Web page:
A power of attorney is a document whereby the person signing (the principal) selects the person(s) they want to make certain types of decisions for them (the agent). Generally there are two types of powers of attorney: health care powers of attorney and financial powers of attorney. Health care powers of attorney designate an agent for medical decisions. In Georgia we use the form and term “Advance Directive for Health Care” to refer to our health care power of attorney document. A financial power of attorney is used to designate an agent for financial or legal decisions. You may hear the terms financial, general, or durable powers of attorney used to refer to this type of document. This article will focus on financial powers of attorney and discuss for whom and when they are appropriate.
In order to sign a financial power of attorney the principal must be able to understand the document and be able to communicate to others that they understand the document. The capacity of another person can be very difficult to evaluate. To give a little context, at minimum, a principal should understand: who their family is, what their financial assets are, that the purpose of the document is to give their agent the authority to act on their behalf, and the specific powers they are granting to their agent in the document. If the principal is not capable of understanding these details then they do not have the level of understanding necessary to sign a financial power of attorney. We understand this can be confusing for people who are trying to help a family member struggling with health issues because they are often told repeatedly that they need to get a power of attorney. However, if your friend or family member lacks the basic understanding described above it is not appropriate for them to sign a power of attorney.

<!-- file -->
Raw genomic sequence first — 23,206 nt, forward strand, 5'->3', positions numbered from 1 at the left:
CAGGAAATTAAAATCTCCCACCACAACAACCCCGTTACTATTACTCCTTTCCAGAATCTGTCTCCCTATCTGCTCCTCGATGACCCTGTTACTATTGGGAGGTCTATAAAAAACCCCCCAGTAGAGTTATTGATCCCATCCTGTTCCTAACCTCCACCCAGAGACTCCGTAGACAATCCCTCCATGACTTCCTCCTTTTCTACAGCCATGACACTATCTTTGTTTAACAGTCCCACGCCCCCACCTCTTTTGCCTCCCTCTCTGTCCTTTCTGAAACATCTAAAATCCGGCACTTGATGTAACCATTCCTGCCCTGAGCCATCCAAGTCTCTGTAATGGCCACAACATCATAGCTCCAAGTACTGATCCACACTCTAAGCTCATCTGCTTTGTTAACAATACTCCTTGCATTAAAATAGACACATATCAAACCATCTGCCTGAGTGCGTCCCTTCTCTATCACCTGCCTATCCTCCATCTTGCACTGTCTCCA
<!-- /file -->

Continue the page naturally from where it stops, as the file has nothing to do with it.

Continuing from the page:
The principal must also be able to communicate in order to demonstrate to others that they possess the level of understanding described above. If your friend or family member is non-communicative, it is not appropriate for that person to sign a power of attorney.
Perhaps the most often misunderstood aspect of powers of attorney is that the agent’s authority to act on behalf of the principal ends when the principal dies. We are often contacted by potential clients who are in a rush to get a power of attorney done for a family member who is dying because they have been told they need one. If your friend or family member is in the process of dying or will die relatively soon, it is likely too late for a power of attorney to be of much use. We often advise people in that situation to focus on caring for their family member and keeping them comfortable during this time. The power of attorney cannot be used after their death. What happens after their death will be governed by Georgia Probate Law and the terms of their Will, if they have one.